EPA

GOLD MINE SPILLS TOXINS, THREATENING WATERWAYS ACROSS SOUTHWEST

By Miriam Raftery

Updated August 11, 2015 with a statement from the Metropolitan Water Authority.

August 10, 2015 (San Diego’s East County) – More than 3 million gallons of toxic waters contaminated with heavy metals from the King Gold Mine in Colorado were accidentally released by U.S. Environmental Protection Agency employees working at the site.   The spill has turned clean waterways in three slates a sickly mustard color from a flow moving at four to five miles per hour.

The toxic plume has flowed into major rivers in Colorado, Utah and New Mexico and is expected to soon reach Arizona, where it could potentially taint Lake Powell, the second largest reservoir in the United States and a major source of drinking water for San Diego, California as well as Las Vegas, Nevada. However the Metropolitan Water District has issued a statement indicating it does not anticipate an impact on local districts' water supplies in our region.

ENVIRONMENTALISTS SUE EPA TO PROTECT MONARCH BUTTERFLIES

 

By Miriam Raftery

February 27, 2015 (San Diego’s East County) – The Natural Resources Defense Council has filed a lawsuit against the U.S. Environmental Protection Agency claiming the federal agency ignored dangers to Monarch Butterflies posed by glyphosate used in Monsanto’s Roundup and other herbicides.

HIGH COURT TO WEIGH GREENHOUSE GAS REGULATIONS

 

By Miriam Raftery

February 24, 2014 (Washington D.C.)--This week, the U.S. Supreme Court is hearing arguments in a case that could determine whether or not the Environmental Protection Agency has the right to regulate greenhouse gas pollutants emitted by coal-fired power plants, oil refineries and chemical facilities.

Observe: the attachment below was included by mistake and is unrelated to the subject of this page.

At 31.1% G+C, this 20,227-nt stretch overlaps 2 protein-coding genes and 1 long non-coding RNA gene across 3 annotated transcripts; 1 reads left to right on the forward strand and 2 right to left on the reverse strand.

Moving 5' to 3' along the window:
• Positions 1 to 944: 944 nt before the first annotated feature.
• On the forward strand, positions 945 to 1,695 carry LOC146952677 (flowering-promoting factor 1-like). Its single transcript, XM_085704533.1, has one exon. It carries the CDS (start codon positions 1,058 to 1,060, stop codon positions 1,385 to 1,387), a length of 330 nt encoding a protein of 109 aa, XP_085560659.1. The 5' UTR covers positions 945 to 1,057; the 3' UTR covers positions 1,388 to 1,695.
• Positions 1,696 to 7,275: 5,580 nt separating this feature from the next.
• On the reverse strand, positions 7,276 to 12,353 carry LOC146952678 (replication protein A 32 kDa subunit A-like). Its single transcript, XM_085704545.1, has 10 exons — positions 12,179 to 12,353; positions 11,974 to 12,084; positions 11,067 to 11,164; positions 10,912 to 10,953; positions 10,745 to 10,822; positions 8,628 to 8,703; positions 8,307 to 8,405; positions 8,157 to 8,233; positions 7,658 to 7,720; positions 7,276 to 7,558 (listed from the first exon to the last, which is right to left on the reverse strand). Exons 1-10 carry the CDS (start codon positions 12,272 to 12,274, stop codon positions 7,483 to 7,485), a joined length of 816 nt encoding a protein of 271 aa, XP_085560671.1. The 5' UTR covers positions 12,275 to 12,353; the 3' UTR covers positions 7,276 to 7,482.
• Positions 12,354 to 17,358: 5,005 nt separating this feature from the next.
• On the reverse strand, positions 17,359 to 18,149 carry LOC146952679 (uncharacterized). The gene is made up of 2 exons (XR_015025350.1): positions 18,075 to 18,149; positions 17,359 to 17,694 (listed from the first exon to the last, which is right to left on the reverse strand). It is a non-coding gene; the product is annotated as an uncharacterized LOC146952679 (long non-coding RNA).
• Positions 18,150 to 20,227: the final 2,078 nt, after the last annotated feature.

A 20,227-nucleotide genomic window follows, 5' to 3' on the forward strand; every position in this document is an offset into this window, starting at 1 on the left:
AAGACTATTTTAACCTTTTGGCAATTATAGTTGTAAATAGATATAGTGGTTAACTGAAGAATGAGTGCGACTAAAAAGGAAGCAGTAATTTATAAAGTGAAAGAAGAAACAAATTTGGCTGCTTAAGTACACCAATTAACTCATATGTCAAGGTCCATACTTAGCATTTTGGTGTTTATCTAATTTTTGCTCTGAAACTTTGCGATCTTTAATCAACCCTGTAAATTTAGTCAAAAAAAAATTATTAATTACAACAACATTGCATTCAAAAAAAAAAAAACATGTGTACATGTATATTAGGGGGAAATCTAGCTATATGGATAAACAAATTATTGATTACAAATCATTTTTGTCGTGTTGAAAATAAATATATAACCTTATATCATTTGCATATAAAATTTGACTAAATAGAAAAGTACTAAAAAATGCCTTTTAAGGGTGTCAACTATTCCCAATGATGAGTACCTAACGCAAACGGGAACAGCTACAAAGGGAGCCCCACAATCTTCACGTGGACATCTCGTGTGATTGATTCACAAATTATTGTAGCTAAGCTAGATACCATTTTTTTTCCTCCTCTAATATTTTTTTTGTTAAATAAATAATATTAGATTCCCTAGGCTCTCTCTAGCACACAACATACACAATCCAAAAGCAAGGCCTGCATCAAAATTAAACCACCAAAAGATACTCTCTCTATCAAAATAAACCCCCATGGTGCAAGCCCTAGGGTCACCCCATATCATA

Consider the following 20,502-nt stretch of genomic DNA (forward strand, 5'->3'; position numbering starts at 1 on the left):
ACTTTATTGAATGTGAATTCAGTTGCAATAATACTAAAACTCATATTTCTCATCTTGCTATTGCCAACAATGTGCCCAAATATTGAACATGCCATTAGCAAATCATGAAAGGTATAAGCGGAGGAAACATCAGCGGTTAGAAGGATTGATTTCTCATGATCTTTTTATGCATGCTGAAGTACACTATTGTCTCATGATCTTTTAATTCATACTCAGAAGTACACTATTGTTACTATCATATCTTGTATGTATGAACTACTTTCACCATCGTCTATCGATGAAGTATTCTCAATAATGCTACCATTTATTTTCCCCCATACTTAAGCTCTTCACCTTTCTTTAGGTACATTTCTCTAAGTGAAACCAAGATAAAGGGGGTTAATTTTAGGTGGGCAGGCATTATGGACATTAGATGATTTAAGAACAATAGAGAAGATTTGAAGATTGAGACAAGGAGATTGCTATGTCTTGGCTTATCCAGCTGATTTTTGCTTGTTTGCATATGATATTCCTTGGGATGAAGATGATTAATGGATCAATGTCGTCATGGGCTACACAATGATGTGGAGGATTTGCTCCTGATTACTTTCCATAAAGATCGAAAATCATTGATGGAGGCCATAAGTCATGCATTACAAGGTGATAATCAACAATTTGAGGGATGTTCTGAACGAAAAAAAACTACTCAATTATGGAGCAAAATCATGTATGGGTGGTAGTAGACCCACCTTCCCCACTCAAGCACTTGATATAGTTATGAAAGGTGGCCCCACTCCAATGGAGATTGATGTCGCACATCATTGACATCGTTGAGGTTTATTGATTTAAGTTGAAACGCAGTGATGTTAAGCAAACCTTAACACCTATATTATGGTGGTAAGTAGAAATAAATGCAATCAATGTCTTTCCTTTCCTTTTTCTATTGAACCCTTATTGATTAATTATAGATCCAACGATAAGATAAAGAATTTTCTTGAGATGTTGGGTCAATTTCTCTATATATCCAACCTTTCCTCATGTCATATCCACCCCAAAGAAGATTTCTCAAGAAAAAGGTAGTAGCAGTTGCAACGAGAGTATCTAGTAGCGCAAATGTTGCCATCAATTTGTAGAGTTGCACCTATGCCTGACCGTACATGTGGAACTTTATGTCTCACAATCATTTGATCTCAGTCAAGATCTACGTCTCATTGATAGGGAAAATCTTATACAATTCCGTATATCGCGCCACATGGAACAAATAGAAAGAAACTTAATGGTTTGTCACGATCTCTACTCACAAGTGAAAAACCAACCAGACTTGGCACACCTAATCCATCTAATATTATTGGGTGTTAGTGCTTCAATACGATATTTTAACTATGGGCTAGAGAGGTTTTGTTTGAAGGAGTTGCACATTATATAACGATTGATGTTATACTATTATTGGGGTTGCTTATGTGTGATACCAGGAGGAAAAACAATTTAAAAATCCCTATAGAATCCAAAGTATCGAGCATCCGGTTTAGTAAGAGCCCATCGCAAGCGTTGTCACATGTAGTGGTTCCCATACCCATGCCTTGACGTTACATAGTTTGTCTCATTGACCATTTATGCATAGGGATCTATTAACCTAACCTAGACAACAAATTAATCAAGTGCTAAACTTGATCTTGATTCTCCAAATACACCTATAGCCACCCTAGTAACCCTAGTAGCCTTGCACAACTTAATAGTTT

EARTHTALK®: ALLERGIES AND UNHEALTHY INDOOR AIR

January 31, 2013 (San Diego) -- Dear EarthTalk: My family has bad allergies and I’d like to improve our indoor air quality. What are some steps I should take?

-- Marcia Lane, Scranton, PA

Even for those of us without allergies, poor indoor air quality is an often overlooked health issue. Recent research has shown that the air inside some buildings can be more polluted than the outdoor air in the most industrialized of cities. And since many of us spend some 90 percent of our time indoors, cleaning the air where we live and work might be one of the most important things we can do for our health.

EPA MAPS THOUSANDS OF SITES IN CALIFORNIA FOR "REPOWERING" AMERICA

September 21, 2012 (San Diego’s East County)—The goal of renewable energy is positive. But putting industrial-scale wind and massive solar projects on protected public lands has attracted opposition from environmentalists and outdoor enthusiasts.  Now the U.S. Environmental Protection Agency (EPA) has mapped out 11,000 sites where renewable energy projects could be located on California land that is already impaired, such as sites formerly contaminated with toxins.  This includes 75 high-priority California sites—43 targeted for utility-scale PV solar, 21 for geothermal, and 1 wind site.

EARTHTALK® E - THE ENVIRONMENTAL MAGAZINE

 
Written and edited by Roddy Scheer and Doug Moss

Dear EarthTalk: Who are the “Clean Air Ambassadors” and what are they trying to accomplish?